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In astronomy, the heliopause is the boundary where our Sun's solar wind is stopped by the interstellar medium.

The solar wind blows a "bubble" in the interstellar medium (the rarefied hydrogen and helium gas that permeates the galaxy). The outer border of this "bubble" is where the solar wind's strength is no longer great enough to push back the interstellar medium. This is known as the heliopause, and is often considered to be the outer border of the solar system.

Inside the heliopause is a boundary called the "termination shock" where supersonic solar wind particles are slowed to subsonic speeds by the interstellar medium. The layer between the termination shock and the heliopause is known as the heliosheath.

The distance to the heliopause is not precisely known. It is probably much smaller on the side of the solar system facing the orbital motion through the galaxy. It may also vary depending on the current velocity of the solar wind and the local density of the interstellar medium. It is known to lie far outside the orbit of Pluto. The current mission of the Voyager 1 and 2 spacecraft is to find and study the termination shock, heliosheath, and heliopause.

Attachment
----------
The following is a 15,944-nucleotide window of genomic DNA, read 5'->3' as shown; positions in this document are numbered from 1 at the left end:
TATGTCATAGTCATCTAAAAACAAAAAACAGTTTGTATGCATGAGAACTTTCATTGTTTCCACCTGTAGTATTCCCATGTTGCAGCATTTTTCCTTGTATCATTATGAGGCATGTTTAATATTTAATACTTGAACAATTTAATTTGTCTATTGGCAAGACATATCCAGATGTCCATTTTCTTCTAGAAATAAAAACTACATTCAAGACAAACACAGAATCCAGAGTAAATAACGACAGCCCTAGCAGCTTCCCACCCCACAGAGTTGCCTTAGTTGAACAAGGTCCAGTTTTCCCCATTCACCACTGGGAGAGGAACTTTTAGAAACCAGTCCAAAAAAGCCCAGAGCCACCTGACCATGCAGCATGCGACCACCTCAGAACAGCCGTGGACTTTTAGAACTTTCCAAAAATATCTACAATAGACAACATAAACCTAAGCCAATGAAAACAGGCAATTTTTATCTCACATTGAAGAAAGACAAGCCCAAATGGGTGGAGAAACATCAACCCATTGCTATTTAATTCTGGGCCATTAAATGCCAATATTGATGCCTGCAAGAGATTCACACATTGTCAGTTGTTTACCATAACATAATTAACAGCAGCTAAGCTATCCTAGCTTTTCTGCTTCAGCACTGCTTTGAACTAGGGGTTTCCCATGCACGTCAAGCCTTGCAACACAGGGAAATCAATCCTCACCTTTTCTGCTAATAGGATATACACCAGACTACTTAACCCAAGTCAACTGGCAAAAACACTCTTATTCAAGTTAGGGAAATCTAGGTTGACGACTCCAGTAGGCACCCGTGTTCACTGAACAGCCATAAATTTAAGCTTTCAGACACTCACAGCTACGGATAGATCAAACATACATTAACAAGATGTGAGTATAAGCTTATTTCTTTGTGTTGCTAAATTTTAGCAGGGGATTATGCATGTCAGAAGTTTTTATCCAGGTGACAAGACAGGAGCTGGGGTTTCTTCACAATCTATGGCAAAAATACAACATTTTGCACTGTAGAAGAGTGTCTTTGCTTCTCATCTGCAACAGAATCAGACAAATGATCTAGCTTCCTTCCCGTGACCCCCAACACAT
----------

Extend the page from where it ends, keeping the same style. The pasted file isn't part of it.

When particles emitted by the sun bump into the interstellar ones, they slow down while releasing energy (warming up). Many particles accumulate in and around the heliopause, highly energised by their negative acceleration, creating a shockwave.

An alternative definition is that the heliopause is the magnetopause between the solar system's magnetosphere and the galaxy's plasma currents.

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